HR automation platform Omni wants to be the “Rippling of Southeast Asia” – Nob6
Omni wants to be the human resources platform to rule them all—or at least all HR-related tasks. The software enables HR teams to digitize employee records, automate administrative tasks like employee onboarding and time-off management, and integrate employee data from different systems. Based in Singapore, it is currently active there and in Indonesia, and plans to roll out in other Southeast Asian markets after localizing for employment regulations.
The startup announced today it is coming out of stealth mode with $2.4 million in an oversubscribed pre-seed round co-led by Alpha JWC Ventures and Picus Capital, with participation from FEBE Ventures, Basis Set Ventures, Ratio Ventures and Frances Kang at Horizons Ventures. It also included investment from angel investors including former executives at U.S. HR software firms Namely and Ultimate Software.
Omni HR had its soft launch in March 2022 and is already used by several companies, including Indonesian investment app Ajaib. The funding will be used to add more features to Omni, including a recruitment module by the third quarter and a performance enhancement module by the end of the year.
The company was founded in 2021 by Brian Ip, a former Goldman Sachs executive, and data engineer YC Chan. Ip told Nob6 that he had previously worked in software investment at Goldman Sachs Growth Fund and looked at many HR tech deals, which is how he and Chan first learned about the industry.
“Through research and talking to end users, we realized that HR software is a category that requires as lot of localization and there isn’t a winning product for Southeast Asia yet,” Ip said, adding that most local solutions only address limited functions, like payroll.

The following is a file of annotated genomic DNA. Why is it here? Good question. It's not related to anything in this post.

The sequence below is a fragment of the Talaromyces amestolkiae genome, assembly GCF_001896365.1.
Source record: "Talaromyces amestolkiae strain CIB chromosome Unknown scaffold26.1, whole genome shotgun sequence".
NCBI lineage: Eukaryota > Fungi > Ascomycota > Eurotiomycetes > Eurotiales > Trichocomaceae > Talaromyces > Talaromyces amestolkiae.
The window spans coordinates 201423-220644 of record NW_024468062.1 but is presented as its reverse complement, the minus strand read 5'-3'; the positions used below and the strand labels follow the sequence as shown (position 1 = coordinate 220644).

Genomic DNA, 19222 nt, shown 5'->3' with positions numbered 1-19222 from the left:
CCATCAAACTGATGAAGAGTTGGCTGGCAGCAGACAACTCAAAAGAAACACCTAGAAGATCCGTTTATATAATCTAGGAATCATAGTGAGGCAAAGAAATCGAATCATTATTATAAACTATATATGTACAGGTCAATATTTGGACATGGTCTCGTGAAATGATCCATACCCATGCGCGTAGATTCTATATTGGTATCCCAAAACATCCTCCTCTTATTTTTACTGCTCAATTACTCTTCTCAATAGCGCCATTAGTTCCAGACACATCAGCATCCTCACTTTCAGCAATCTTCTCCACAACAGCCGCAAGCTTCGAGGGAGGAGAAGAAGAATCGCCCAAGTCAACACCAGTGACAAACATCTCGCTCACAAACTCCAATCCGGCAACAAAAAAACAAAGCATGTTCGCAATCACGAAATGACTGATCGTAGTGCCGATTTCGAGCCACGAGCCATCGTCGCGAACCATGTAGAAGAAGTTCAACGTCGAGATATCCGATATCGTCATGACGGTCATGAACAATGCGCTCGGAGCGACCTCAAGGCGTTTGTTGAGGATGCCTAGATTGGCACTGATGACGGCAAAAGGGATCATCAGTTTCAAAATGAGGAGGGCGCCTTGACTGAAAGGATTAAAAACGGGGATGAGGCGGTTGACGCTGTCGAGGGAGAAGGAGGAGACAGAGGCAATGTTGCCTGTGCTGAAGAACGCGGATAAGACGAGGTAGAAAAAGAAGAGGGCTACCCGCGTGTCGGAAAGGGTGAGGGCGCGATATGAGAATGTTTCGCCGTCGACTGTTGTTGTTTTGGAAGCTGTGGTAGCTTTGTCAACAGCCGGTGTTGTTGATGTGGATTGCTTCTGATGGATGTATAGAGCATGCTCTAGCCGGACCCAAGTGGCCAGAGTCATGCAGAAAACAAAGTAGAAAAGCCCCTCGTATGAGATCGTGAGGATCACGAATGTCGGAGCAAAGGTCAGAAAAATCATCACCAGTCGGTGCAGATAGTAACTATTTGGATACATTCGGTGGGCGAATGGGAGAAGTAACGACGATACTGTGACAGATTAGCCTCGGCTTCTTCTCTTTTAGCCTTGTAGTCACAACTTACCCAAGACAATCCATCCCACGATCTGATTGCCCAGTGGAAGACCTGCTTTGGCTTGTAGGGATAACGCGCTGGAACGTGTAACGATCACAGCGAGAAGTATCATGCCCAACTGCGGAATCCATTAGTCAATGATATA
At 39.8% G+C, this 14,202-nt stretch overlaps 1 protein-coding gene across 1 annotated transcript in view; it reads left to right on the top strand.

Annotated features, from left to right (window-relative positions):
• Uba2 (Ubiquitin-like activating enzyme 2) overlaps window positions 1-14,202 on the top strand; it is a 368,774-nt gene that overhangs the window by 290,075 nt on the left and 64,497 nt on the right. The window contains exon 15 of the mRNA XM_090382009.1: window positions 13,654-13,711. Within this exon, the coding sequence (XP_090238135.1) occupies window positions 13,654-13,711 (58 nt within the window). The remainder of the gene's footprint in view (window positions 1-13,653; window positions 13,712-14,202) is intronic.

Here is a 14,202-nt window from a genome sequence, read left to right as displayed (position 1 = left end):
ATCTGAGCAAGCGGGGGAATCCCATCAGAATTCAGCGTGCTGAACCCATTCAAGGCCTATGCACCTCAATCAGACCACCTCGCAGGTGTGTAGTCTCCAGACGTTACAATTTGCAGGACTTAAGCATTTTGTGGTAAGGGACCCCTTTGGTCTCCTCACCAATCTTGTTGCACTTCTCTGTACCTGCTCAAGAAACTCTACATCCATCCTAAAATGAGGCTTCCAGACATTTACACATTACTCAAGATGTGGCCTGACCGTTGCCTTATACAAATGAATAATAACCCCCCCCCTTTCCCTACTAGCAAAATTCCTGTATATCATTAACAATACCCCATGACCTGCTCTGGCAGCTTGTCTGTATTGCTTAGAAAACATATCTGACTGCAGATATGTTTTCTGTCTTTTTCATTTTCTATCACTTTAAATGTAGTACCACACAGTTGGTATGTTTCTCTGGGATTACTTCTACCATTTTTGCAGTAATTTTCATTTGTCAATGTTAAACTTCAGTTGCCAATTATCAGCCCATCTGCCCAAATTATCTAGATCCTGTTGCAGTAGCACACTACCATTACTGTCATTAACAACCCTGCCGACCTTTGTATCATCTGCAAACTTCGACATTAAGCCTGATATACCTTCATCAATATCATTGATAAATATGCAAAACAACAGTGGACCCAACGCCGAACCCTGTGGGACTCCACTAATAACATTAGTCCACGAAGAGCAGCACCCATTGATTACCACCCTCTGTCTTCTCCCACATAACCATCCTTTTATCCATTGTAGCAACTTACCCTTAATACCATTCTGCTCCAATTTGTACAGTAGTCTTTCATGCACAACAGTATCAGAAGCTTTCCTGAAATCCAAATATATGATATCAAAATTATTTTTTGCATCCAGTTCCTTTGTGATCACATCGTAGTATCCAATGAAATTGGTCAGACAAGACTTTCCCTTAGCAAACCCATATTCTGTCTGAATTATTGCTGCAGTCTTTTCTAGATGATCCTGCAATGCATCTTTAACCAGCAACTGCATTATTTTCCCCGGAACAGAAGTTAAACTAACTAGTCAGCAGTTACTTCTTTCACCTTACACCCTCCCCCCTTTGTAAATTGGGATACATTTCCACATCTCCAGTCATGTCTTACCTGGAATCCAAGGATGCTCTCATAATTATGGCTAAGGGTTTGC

But most HR teams Chan and Ip spoke to wanted an all-in-one solution. Many were still using spreadsheets or basic payroll software. Examples of work they were doing manually that can be automated by Omni include onboarding new hires, recruiting employees, performance reviews, collecting documentation like employee IDs and preparing HR reports for internal management.
“From a strategic point of view, what we think makes this startup opportunity even more interesting is that, we do not see HR software as a silo-ed tool used only by the HR department,” Chan said. “Instead, we see it as a ‘system of record’ of employee information.”
Almost every app or business function within a company, including software, devices, office admin and finance, can be connected to Omni, turning it into a software infrastructure layer.
In terms of competition, Chan said he sees two categories: local payroll software and imported software from overseas. He added that this disadvantage of payroll software is that they only provide basic admin functions around payroll calculation, and are not scalable. They also don’t have features for performance appraisals, recruitment, onboarding and employee document management.
Imported HR software, on the other hand, is not localized, which means they lack features like payroll modules for Southeast Asian countries, local customer support and “sometimes even modules like time off tracking or attendance management that are not built flexible enough to accommodate policies in one market,” said Ip.
He added that Rippling and other top U.S. HR platform like Gusto and Namely are currently not available outside the United States. “We believe that, even if they do expand internationally at some point, localization requirements and the geo focus will allow us to build a strong moat.”
Localizing for each market can be quite complicated. HR managers in different countries need to collect different employee information. For example, in Singapore, employees provide the birth certificates of their children so companies can use them to apply for government reimbursements when they take childcare leave. On the other hand, companies in Indonesia collect multiple forms of ID information, including KTD (resident’s card), KK (family card) and NPWP (tax ID).
Each country also has different workflows. In Singapore, Ip said, the probation period of permanent staff can be “extended,” but in Indonesia a maximum of only three months is allowed, and it cannot be extended or renewed.
Payroll calculations also differ from country to country, and include factors like tax, pension and other statutory withholdings. Time off rules also vary. For recruitment, Omni can localize by connecting with local job boards instead of US-centered ones.
Singapore and Indonesia were chosen as Omni’s first markets because the startup’s initial customer segment are companies in tech and tech-adjacent verticals, in particular other VC-backed companies, Ip said. He added that “Singapore is possible the most mature market in Southeast Asia Asia in terms of software/cloud adoption and willingness to spend. Indonesia is one of the biggest, and rapidly growing, market opportunities in Southeast Asia.”